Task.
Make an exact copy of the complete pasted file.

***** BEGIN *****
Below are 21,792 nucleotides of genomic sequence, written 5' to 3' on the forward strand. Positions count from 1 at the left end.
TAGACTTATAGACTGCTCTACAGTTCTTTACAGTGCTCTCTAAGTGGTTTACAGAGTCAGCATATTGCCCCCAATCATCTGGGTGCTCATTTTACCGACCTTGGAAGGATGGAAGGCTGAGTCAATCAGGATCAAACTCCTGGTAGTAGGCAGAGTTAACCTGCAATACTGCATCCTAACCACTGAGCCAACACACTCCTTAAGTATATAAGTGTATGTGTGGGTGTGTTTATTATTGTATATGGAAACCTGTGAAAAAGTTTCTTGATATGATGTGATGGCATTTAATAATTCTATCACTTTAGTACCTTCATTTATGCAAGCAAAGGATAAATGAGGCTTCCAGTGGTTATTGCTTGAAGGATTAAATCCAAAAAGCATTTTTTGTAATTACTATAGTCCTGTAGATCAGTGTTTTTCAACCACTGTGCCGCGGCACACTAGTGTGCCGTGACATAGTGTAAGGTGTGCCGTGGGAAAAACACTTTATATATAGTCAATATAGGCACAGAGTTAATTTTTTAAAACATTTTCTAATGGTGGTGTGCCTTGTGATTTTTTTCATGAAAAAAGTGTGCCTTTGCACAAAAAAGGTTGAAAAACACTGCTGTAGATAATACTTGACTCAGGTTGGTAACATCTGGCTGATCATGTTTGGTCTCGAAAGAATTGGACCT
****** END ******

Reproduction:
Below are 21,792 nucleotides of genomic sequence, written 5' to 3' on the forward strand. Positions count from 1 at the left end.
TAGACTTATAGACTGCTCTACAGTTCTTTACAGTGCTCTCTAAGTGGTTTACAGAGTCAGCATATTGCCCCCAATCATCTGGGTGCTCATTTTACCGACCTTGGAAGGATGGAAGGCTGAGTCAATCAGGATCAAACTCCTGGTAGTAGGCAGAGTTAACCTGCAATACTGCATCCTAACCACTGAGCCAACACACTCCTTAAGTATATAAGTGTATGTGTGGGTGTGTTTATTATTGTATATGGAAACCTGTGAAAAAGTTTCTTGATATGATGTGATGGCATTTAATAATTCTATCACTTTAGTACCTTCATTTATGCAAGCAAAGGATAAATGAGGCTTCCAGTGGTTATTGCTTGAAGGATTAAATCCAAAAAGCATTTTTTGTAATTACTATAGTCCTGTAGATCAGTGTTTTTCAACCACTGTGCCGCGGCACACTAGTGTGCCGTGACATAGTGTAAGGTGTGCCGTGGGAAAAACACTTTATATATAGTCAATATAGGCACAGAGTTAATTTTTTAAAACATTTTCTAATGGTGGTGTGCCTTGTGATTTTTTTCATGAAAAAAGTGTGCCTTTGCACAAAAAAGGTTGAAAAACACTGCTGTAGATAATACTTGACTCAGGTTGGTAACATCTGGCTGATCATGTTTGGTCTCGAAAGAATTGGACCT